John-Kaare Aune, CEO, Wallem Group, commented:

“In what has been the most challenging period in recent history for many of us, these brave women and men have sacrificed more than most, facing unthinkable circumstances to ensure the global supply chain remains intact, the wheels of trade keep turning and our supermarket shelves stay stocked.

“The Q4 and annual review findings from the Seafarers Happiness Index are worrying to see, in particular the Yo-Yo of seafarer happiness. Despite seafarers undeniably qualifying as ‘key workers’ in our eyes, governments are not affording them the respect and recognition that their efforts so clearly merit.

“The ongoing crew-change crisis, which has directly affected many of Wallem’s own seafarers, highlights the need for an international conversation on crew welfare. In the meantime, governments must collaborate to facilitate crew changes and ensure that ship personnel can access critical services and assistance – including medical care, emotional support, shore leave and repatriation – whenever required.”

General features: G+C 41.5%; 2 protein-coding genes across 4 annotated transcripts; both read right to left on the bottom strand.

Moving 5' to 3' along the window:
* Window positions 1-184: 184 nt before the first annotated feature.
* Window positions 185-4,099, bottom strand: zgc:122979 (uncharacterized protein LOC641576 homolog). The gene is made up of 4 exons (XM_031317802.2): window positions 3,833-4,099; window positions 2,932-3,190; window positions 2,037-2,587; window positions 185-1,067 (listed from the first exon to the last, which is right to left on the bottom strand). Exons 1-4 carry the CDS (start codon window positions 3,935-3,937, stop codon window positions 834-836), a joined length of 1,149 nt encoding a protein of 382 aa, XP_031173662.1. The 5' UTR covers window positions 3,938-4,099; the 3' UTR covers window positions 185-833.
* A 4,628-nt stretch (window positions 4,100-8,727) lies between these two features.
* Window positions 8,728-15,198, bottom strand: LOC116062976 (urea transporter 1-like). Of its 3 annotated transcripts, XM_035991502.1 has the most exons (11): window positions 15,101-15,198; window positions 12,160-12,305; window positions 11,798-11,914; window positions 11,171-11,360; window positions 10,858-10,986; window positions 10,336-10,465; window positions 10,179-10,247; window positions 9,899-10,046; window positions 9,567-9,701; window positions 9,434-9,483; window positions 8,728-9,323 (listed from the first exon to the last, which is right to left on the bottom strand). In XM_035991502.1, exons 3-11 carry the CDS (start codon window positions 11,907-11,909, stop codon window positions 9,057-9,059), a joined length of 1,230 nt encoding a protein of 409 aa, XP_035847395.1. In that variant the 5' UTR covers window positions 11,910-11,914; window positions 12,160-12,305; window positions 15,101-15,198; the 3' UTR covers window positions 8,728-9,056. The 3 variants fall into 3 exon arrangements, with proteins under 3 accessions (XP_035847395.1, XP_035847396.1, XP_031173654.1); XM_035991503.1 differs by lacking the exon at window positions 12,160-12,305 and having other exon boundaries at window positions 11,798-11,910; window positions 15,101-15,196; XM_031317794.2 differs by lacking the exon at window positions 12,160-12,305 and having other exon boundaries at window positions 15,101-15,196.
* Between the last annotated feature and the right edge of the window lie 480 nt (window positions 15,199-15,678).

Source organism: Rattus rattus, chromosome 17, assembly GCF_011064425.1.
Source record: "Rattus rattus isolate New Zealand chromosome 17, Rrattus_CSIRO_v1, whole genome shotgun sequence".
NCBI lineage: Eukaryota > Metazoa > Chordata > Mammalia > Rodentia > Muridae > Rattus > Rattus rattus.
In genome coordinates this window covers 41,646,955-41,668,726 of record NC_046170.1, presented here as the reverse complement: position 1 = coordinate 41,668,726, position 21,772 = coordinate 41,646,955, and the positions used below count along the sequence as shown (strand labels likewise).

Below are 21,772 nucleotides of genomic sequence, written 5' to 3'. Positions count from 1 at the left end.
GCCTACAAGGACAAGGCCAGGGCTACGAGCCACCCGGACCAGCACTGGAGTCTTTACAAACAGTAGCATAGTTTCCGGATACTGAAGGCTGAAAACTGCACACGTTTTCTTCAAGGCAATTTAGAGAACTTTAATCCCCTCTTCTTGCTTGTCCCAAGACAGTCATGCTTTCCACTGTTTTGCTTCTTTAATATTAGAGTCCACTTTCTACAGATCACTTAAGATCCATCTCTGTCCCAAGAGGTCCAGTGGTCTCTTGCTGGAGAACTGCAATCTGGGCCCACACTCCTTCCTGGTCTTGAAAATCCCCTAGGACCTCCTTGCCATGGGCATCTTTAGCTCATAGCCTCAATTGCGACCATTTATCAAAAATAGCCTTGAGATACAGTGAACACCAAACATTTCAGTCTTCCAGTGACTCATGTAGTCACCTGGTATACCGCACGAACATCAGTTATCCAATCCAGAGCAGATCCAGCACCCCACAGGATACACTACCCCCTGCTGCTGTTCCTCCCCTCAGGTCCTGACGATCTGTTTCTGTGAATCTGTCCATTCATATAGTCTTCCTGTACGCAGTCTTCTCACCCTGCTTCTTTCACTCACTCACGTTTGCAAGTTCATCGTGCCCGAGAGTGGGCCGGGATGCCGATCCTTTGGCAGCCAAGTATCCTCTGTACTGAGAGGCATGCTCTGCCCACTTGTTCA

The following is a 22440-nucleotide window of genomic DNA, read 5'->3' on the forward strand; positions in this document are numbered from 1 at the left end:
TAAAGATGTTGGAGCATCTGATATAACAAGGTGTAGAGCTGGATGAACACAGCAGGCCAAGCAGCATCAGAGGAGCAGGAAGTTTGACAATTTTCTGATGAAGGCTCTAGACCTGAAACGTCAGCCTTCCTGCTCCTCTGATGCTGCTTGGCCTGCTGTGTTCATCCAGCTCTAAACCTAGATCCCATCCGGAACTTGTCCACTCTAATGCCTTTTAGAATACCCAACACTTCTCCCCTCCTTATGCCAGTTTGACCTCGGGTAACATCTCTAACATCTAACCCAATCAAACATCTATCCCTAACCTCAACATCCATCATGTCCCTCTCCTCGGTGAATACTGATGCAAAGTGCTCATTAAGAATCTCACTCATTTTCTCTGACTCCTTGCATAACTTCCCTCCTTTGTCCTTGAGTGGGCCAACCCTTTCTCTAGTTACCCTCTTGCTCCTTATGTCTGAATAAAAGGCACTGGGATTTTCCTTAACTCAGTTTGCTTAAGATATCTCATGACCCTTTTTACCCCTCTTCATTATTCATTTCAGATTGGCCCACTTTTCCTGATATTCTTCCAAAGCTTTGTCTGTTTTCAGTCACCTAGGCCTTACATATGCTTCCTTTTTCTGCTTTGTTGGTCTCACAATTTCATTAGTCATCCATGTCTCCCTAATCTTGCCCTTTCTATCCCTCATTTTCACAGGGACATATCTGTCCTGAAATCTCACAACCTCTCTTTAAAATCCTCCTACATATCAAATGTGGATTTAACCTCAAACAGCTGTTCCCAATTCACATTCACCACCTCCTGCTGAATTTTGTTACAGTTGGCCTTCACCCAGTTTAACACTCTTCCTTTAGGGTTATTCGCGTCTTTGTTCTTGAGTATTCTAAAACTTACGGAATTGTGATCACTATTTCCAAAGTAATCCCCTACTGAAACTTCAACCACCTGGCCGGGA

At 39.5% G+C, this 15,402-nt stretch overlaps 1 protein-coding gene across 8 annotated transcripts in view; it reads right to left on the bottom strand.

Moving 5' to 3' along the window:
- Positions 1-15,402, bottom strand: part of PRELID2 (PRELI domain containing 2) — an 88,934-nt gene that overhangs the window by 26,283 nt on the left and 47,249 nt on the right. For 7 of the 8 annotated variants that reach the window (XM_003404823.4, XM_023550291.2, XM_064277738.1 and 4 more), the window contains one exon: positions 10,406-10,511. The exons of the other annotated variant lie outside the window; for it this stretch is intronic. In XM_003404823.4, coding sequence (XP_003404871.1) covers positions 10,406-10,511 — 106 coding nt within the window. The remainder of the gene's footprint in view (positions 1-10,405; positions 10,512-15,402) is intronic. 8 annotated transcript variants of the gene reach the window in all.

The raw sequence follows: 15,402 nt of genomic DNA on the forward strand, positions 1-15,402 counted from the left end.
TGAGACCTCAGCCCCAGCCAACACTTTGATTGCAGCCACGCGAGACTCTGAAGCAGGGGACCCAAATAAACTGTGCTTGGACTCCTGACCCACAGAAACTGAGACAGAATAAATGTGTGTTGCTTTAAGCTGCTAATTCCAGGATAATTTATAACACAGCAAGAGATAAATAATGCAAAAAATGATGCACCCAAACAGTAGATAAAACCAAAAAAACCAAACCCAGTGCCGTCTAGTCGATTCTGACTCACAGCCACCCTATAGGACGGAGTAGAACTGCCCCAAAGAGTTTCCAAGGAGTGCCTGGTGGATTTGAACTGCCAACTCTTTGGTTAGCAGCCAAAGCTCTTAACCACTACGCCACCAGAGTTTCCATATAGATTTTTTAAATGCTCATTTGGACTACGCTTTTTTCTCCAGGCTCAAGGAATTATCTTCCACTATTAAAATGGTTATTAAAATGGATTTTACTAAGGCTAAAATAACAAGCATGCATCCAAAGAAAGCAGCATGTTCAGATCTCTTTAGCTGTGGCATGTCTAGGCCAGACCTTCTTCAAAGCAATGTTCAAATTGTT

Captain Yves Vandenborn, Director of Loss Prevention, the Standard Club, added:

We all need seafarers to keep world trade alive, yet this report highlights a lack of regard for their welfare and dignity. Analysis and extrapolation of 2021 results indicate that there is much to be done. The ability to call home, take shore leave, undergo training and enjoy protected rest hours should be standard for all. Taking care of our people is in all of our interests. The Standard Club will continue to work with its members to share best practice and encourage better treatment of seafarers. Seafaring is a challenging but rewarding career and I will continue to strive for improvements in this industry which I have committed a lifetime to.

To read the latest Seafarers Happiness Index report, click here.